Miscellaneous Propeller Maintenance
Depending on how you treat your propeller, the paint on an aluminum propeller may wear off. If the propeller is in good shape, you can take off wheel, and repaint it with the original color paint – or any color you like – it’s your boat, after all.
Boating in brackish, polluted, or saltwater can cause polished stainless propellers to lose their luster over time. Try using a bathroom cleaner (the kind for soap scum) to scrub residue off of the prop; believe it or not, it usually does a pretty good job.
Speaking of stainless wheels, they’re not stain-proof – they’re stain-less. If you boat in salty, polluted or icky contaminated water, rinse the propeller with fresh water after you’re done for the day, to stave off the development of red iron oxide and prevent the accumulation of an unidentifiable non-aesthetic film from forming on the prop.
If conditions warrant, you might consider “000” stainless wool, penetrating oil, and plenty of elbow grease to eradicate any rust that may appear on your stainless steel propeller.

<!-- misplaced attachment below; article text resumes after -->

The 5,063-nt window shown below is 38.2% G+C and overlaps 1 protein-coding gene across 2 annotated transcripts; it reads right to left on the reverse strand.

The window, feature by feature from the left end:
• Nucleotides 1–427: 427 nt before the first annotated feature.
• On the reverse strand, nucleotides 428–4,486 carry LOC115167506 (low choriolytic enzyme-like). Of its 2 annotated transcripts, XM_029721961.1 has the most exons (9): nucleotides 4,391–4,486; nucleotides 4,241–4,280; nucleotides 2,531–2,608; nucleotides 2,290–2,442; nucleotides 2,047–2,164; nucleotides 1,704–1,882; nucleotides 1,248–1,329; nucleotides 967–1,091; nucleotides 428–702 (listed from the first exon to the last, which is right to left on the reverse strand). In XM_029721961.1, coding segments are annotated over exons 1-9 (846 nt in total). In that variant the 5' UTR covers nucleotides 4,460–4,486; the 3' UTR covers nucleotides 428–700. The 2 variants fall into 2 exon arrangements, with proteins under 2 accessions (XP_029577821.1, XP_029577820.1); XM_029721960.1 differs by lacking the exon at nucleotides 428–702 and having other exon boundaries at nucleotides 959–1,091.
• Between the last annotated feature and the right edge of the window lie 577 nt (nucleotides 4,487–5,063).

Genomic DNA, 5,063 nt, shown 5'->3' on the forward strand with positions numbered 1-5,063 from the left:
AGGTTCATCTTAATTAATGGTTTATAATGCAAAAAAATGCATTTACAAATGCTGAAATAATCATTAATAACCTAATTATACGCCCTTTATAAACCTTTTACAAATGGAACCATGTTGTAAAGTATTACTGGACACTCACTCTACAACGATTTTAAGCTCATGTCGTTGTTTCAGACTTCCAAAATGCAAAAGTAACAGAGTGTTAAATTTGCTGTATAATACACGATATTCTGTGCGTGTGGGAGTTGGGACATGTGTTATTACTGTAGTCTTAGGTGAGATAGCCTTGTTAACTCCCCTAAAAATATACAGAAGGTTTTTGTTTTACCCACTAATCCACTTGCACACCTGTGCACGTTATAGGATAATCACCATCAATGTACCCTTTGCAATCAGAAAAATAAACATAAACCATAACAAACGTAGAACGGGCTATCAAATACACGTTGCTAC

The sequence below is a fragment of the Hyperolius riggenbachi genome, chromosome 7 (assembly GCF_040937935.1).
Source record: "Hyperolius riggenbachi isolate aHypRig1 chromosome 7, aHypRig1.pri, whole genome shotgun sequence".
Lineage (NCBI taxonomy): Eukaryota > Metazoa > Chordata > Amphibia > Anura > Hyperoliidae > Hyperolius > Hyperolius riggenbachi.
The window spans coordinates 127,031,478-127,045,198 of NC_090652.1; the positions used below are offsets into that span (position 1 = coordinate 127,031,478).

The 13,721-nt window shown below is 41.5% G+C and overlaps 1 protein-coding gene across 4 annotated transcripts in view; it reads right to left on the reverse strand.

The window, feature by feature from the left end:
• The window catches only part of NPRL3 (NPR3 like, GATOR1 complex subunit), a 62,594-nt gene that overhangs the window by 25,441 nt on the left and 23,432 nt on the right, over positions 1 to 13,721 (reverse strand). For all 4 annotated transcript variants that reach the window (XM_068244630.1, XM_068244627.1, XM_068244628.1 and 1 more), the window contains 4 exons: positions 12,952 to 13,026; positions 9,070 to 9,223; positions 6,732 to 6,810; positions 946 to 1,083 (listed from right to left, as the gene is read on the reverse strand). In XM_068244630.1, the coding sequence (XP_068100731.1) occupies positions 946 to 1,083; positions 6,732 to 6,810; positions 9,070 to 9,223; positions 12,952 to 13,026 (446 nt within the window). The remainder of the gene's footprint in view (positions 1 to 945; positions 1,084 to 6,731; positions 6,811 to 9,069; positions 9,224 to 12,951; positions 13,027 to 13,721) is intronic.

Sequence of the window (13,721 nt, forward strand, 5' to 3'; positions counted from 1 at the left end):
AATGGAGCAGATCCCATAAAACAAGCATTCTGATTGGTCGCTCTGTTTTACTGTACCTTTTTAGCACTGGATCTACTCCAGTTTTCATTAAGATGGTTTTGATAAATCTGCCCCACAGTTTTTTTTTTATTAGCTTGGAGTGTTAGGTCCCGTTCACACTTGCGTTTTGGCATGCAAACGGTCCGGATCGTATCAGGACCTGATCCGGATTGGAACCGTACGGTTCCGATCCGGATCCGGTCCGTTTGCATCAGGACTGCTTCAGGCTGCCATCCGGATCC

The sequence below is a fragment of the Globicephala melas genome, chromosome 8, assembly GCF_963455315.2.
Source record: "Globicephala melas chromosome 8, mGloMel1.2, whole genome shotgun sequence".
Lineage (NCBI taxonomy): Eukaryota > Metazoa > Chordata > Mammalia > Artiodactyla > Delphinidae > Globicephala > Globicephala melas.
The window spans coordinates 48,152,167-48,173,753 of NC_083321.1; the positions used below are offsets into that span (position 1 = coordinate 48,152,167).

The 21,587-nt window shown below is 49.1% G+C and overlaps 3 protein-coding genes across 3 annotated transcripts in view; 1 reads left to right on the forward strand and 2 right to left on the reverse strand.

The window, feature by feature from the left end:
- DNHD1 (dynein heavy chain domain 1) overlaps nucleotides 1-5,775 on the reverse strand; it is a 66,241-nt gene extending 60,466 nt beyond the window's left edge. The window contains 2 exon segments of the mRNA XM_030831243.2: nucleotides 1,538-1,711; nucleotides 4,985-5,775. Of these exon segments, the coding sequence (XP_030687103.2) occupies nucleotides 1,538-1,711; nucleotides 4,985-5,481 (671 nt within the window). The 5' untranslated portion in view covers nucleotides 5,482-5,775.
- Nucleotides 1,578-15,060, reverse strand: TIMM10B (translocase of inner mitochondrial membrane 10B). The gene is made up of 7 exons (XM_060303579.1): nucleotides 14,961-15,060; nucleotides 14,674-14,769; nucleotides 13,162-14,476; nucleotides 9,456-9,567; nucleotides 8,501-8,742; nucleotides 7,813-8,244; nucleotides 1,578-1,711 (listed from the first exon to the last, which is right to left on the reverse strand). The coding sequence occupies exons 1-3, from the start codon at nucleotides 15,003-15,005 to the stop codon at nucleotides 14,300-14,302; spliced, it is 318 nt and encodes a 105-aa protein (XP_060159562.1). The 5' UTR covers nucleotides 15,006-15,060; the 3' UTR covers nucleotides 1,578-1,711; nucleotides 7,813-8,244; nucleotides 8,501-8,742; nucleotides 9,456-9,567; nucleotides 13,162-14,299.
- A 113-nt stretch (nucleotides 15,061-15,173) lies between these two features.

Can It Be Fixed?
Unless you’ve wadded up your propeller like a tinfoil sandwich wrapper, or broken a blade off at the hub, chances are that the prop can be restored.
Propeller repair results from a fine combination of a deep understanding of hydrodynamics in the context of the propeller/engine/boat relationship, advanced proficiency in metallurgy, as well as highly developed skills in welding, grinding, and reconstructing the propeller to the original manufacturer’s specifications.
Dents straighten out, cracks vanish, and divots disappear in the hands of a skilled prop crew.
Some propeller repair work in progress can resemble an old-time blacksmith’s shop – sparks flying, grinding, welding, and the pounding of hammers. To help ensure the reconditioned propeller’s blades are the same shape as they were when new, the craftsmen in the prop shop often use steel pitch blocks – basically, anvils precisely machined to the identical contour and blade geometry of almost every propeller made.
After the major repairs are done, the prop is balanced, and painted, buffed, or polished – depending on the final finish desired by the propeller’s owner.
Share the Care
Your propeller is really low-maintenance, when compared to the rest of your boat; however, the prop does need a little attention now and again to keep doing its job well.
Consider this – without a propeller, your motorboat is nothing but a very nice raft. Y